Blogger Michelangelo Signorile has outed John McCain's chief of staff, Mark Buse.
Why is it relevant to McCain's presidential campaign? Signorile writes:
John McCain is opposed to every single gay rights measure of recent years -- from a hate crimes bill, to an anti-discrimination bill to an attempt to repeal the "don't ask, don't tell" policy on gays in the military -- and is publicly on record supporting a ballot measure in California this November to strip gays and lesbians there of their legally-won right to marry in that state. If that isn't enough to make it relevant to report on his 20-year-relationship with a close aide and chief of staff who is gay, the fact that Sarah Palin is now on the ticket -- garnering support for McCain from previously reticent antigay leaders like James Dobson of Focus on the Family -- surely does.
More relevant questions after the cut.
There's also an Oregon connection... "It was around 1993, and Mark was upset, because McCain was going to speak before an antigay group, the Oregon Citizen's Alliance..."
Has Mark Buse been assured by John McCain that his bowing to religious conservatives is all just politics, that he's just stringing along the fundies, and that he wouldn't sell him and his kind to the far right as president? If that is the case, what would the Christian right think about that now and don't they have a right to know?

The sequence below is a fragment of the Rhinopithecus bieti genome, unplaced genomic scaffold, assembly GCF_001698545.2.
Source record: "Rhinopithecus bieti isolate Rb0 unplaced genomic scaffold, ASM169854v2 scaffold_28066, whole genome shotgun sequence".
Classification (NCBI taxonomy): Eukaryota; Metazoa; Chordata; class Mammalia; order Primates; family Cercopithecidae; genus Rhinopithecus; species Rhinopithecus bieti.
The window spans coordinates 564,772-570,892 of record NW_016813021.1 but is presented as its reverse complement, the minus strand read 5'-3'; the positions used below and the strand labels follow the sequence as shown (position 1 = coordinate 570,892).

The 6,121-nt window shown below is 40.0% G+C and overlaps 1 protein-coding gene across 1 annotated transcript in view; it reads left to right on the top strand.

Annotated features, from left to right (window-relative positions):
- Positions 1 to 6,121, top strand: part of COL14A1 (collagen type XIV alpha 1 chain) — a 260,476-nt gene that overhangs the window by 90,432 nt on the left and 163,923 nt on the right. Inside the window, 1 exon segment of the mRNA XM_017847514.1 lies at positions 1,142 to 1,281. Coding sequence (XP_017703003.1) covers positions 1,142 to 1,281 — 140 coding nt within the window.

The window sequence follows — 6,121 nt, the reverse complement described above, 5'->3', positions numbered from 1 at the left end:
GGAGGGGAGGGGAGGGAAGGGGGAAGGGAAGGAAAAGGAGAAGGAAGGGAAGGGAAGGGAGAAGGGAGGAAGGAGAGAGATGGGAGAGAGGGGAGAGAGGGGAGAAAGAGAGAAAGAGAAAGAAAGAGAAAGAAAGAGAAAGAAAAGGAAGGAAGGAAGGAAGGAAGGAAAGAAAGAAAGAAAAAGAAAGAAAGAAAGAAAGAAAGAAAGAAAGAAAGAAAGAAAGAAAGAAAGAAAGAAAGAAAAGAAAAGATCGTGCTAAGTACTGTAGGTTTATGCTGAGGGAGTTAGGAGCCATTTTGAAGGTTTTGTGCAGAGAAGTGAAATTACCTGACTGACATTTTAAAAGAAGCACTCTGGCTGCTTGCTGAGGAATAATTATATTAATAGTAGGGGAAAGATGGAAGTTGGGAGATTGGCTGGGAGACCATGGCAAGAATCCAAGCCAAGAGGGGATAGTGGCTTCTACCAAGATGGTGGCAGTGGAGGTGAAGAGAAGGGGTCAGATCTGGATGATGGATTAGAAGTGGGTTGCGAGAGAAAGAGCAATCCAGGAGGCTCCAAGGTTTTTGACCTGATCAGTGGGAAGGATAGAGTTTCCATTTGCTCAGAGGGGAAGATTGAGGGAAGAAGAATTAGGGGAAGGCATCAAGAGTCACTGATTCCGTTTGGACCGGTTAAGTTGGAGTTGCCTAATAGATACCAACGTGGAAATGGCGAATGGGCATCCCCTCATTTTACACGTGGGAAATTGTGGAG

And, if true, how would Buse and certainly McCain then explain the choice of Palin, beyond admitting that it is simply a reckless gamble, since it's quite possible she could become president and bring the ideologues into the White House? Is there some other plan for how do deal with Palin?
Or has McCain's shift to the far right been more profound rather than solely opportunistic? Perhaps he does truly stand behind his positions against gay rights and perhaps he truly respects Palin's politics that appear to erase the lines between church and state. In that case, has Mark Buse completely sold out, perhaps transformed by those years as a lobbyist and perhaps having different priorities now -- gay rights be damned?
What else does the reality of Mark Buse's life say about John McCain? Does he see his own chief of staff, someone he has known now for 20 years, as someone who should have no rights, no hate crimes protections, and no employment protection in the private sector? Does he see his own loyal chief of staff as someone who should be hounded by Christian conservatives, pressured to enter damaging "conversion" therapy programs, and made a target of violence that is inspired by the hate spewed by agents of intolerance?
And what does Sarah Palin think of all of this? Does she know about John McCain's gay chief of staff? Is Palin an opportunist too, and is her allegiance to the evangelical right skin deep? Or, is she a true believer who would believe Mark Buse should be sent to an "ex-gay" therapy program to "convert" him to heterosexuality? If she were to become president, will she give more power to the people who would very much like to put every gay American through such a program?
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